A Brief History of Hybrid Cars Gives a Sense of Deja Vu

If you think hybrid-electric vehicles are a 21st Century exclusive, think again. General Motors showed off (working!) hybrid prototypes in the 1960′s…

…and the technology was already more than 60 years old! Take a trip with me, into the forgotten history of hybrid cars, after the jump.

The first hybrid cars came along (obviously, perhaps?) at the turn of the century. Not the turn of this century, mind you – but at the turn of the last century. The 1900 model Lohner Porsche Mixte (below) was the first hybrid car offered for public sale.

The Mixte enjoyed a fair bit of success in its day, appearing at the 1900 Paris World's Fair with a pair of Daimler-sourced ICE generators and having just broken several Austrian speed records.

Don't think that Porsche's Mixte used a conventional motor with battery-assist, either. The Mixte predicted the “revolutionary” Chevy Volt's drivetrain over a hundred years before that car broke cover, with a combustion engine generating electricity to batteries, which then sent current to hub-mounted electric motors… which is considered a pretty slick achievement in the 21st century – and this car was built in the 19th!

As a gasoline infrastructure was phased in during the latter half of the 1920′s, though, it became less important to be able to charge vehicles at home – and the superior range and performance (sound familiar?) of the gasoline engine made EVs a tough sell – and this certainly remained true throughout the 1960′s – begging the question: “Why did GM produce a series of hybrid prototypes in the late 60′s if there was no market demand for electric vehicles?”

Answer: government mandate.

In 1966, the US Congress recommended (and nearly passed a bill requiring) increased use of electric cars for city driving in an effort to reduce visible smog in heavily congested cities (most notably, Los Angeles). In response, the big three began developing different technologies specifically aimed at reducing smog. Chrysler began pouring money into turbine cars, while GM responded with hybrids, like the 1969 XP 512 (below) and Opel Strir-lec hybrid at the start of this post.

Despite renewed interest in zero-emission electric vehicle tech and a flurry of new development dollars, the car's batteries were still the technology's Achilles' heel, which is the reason GM turned to a hybrid powertrain both in 1969 (with the XP 512) and in 2009 (with the Volt). In both cases, GM engineers used a conventional ICE to power a generator, which would charge the car's electric batteries as needed, increasing range to more practical (read: commercially acceptable) levels.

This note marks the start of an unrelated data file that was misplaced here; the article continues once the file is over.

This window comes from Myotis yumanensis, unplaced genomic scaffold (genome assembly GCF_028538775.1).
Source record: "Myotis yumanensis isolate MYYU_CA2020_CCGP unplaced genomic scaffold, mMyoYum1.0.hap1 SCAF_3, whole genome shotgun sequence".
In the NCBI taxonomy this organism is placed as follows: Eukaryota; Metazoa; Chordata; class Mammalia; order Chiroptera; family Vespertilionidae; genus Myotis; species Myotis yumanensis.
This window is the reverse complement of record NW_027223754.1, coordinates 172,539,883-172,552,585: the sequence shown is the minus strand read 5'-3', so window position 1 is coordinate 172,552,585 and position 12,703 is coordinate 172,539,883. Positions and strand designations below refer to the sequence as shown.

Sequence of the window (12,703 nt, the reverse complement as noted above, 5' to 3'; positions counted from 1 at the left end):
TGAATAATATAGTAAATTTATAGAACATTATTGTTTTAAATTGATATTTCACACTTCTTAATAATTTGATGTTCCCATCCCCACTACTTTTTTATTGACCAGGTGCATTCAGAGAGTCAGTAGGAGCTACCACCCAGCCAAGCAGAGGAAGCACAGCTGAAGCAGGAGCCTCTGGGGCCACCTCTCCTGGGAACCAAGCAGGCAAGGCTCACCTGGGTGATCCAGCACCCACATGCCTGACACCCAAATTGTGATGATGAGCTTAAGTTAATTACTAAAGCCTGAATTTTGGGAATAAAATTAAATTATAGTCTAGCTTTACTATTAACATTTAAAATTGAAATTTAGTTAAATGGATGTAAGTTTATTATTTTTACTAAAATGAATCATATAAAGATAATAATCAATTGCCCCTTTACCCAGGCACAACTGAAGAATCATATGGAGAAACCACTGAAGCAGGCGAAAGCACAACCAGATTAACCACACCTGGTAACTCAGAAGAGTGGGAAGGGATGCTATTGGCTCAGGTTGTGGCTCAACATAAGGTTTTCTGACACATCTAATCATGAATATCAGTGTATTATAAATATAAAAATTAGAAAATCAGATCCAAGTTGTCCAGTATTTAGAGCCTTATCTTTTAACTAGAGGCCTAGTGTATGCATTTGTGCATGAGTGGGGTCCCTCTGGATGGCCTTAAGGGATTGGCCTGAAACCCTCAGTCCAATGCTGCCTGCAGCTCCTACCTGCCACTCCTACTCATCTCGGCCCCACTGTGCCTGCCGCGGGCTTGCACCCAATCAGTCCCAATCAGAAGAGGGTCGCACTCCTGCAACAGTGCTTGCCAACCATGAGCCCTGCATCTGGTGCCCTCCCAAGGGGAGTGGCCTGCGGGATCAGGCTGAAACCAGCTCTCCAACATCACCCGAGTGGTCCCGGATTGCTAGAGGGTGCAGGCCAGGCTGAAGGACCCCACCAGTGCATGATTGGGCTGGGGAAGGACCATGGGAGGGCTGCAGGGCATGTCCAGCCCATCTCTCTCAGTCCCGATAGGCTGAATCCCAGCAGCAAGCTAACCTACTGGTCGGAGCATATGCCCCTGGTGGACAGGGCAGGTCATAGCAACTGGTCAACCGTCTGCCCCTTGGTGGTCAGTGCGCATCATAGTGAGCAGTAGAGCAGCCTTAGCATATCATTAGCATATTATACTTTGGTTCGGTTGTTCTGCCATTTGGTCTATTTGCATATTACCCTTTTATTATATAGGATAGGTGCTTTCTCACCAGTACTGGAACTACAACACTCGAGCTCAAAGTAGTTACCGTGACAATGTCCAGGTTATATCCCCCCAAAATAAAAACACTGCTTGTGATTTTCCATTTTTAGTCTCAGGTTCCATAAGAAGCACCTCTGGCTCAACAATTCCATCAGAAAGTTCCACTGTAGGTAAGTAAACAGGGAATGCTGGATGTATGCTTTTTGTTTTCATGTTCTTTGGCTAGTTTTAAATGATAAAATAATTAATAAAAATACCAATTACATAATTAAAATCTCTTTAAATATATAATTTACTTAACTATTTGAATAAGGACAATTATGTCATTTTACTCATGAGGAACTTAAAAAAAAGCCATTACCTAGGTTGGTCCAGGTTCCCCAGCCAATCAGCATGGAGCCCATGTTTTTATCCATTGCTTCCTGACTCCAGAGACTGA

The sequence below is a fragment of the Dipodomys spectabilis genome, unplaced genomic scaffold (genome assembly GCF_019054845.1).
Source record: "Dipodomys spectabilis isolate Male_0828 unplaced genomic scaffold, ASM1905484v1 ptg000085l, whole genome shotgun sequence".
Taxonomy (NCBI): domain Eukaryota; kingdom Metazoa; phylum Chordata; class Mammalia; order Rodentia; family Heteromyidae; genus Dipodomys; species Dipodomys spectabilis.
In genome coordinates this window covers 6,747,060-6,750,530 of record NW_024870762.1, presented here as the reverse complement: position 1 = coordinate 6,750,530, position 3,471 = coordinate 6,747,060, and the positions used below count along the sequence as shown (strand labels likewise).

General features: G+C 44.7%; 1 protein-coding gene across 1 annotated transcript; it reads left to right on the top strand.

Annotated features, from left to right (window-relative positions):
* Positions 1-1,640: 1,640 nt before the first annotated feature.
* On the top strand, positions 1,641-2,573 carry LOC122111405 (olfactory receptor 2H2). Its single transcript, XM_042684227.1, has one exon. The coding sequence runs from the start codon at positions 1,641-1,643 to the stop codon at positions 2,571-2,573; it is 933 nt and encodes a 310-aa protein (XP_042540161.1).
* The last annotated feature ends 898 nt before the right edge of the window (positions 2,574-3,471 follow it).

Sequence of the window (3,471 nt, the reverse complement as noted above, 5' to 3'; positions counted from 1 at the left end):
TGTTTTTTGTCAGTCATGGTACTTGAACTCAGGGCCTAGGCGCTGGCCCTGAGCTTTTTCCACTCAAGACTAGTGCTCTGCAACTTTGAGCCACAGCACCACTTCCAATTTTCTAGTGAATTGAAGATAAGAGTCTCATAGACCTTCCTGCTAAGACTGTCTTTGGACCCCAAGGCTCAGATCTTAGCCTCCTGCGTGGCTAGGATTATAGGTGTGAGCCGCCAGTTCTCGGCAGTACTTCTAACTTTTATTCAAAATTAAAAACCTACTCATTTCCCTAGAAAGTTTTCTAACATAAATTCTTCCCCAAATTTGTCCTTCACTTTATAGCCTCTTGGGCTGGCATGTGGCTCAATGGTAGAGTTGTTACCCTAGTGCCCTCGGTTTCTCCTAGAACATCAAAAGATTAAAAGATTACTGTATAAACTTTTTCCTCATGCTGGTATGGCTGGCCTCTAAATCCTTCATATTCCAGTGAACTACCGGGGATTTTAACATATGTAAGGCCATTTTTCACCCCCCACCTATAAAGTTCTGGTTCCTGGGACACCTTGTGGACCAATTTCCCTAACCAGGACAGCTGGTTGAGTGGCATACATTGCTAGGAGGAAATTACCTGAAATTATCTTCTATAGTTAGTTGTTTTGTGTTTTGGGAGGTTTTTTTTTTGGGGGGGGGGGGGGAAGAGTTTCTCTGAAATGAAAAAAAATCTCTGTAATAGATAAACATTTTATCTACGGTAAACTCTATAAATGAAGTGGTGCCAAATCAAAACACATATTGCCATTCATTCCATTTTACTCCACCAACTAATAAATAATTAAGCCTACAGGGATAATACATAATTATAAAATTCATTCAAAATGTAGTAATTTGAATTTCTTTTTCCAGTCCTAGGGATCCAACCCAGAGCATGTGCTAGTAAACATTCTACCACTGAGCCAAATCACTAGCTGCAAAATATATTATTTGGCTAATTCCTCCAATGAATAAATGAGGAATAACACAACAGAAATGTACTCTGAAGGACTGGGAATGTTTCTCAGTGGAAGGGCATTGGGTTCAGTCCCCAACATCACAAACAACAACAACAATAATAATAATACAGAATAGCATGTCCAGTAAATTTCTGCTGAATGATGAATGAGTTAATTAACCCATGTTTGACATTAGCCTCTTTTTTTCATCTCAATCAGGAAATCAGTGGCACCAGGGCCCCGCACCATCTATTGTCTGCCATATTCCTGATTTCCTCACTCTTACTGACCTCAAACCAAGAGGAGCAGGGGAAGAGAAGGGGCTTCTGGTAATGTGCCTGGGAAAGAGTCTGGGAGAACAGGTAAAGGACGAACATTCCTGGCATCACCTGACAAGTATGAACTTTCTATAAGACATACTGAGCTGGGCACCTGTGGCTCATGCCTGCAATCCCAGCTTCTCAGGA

Costs were enormous, however, and 2 more things would happen after the 1969 fair in Paris to change the automotive perspective in ways that we are still, nearly 40 years later, trying to come to terms with as an industry.

The first was the Clean Air Act of 1970. The second was the 1973 oil crisis, which marked the first time many people even considered “running out of oil” a possibility… which may seem crazy to younger readers, but (and this is true) when I was growing up, people were worried about global cooling (really), so take that.

Anyway, the Clean Air Act sought to eliminate 95% of automotive emissions (think “visible” automotive emissions and you get the idea) by 1976.

Forced into action, then, GM built yet another hybrid concept car – this time using a 1972 Buick Skylark as a base.  The drivetrain was remarkably advanced, using a small Wankel rotary as a generator backing up a 20 hp electric motor.  The car topped out at 70 mph, but was shelved due to concerns about the body's structural integrity (below).

If that “rotary as range-extender” deal sounds familiar, it should.  We covered a conceptually identical “innovation” from Mazda less than six weeks ago.

Eventually, the Buick hybrid project was considered impractical, but work continued at Toyota in Japan, with the company building a prototype hybrid off of their 1969 Sports 800 model.

Into the 80′s and 90′s, Audi's series of Duo concept cars offered a look into the future, with the 1997 Duo III, which placing a (then-new) TDI diesel in parallel with a 29 hp electric motor and a front-wheel-drive transaxle. This would be the VW group's first production hybrid, but only 60 units were sold.

Interestingly, the Duo III pioneered a layout nearly identical to the most significant modern production hybrid of all: the first-generation Toyota Prius (below).

The story of the Prius, of course, is the hybrid story you know – the one where Toyota “invents” the hybrid as a totally original idea, brings the car to market before anyone else, and steals the limelight, eventually turning the Prius badge into a luxury nameplate synonymous with the words “modern,” and “progressive.”

That isn't meant to sound derisive, though – Toyota did what Porsche, GM, and Volkswagen failed to do before them, which was to successfully market a hybrid vehicle to a mainstream audience… no mean feat in 1997, with cheap gas and massive SUVs clogging the arterial roadways of America. Without Toyota's efforts and successes, KERS would not have come to Formula 1, Porsche would not be pushing regenerative braking technologies, and (very likely) there would be no Nissan LEAF, no Chevy Volt, no VW Up!, no Tesla, no Fisker, and certainly no (yay!) Honda CR-Z… no “Jesus cars” at all, in fact.

SO, good on Toyota – but let's give credit where credit is due, and thank everyone who helped along the way.

SOURCE: Motorpasion.

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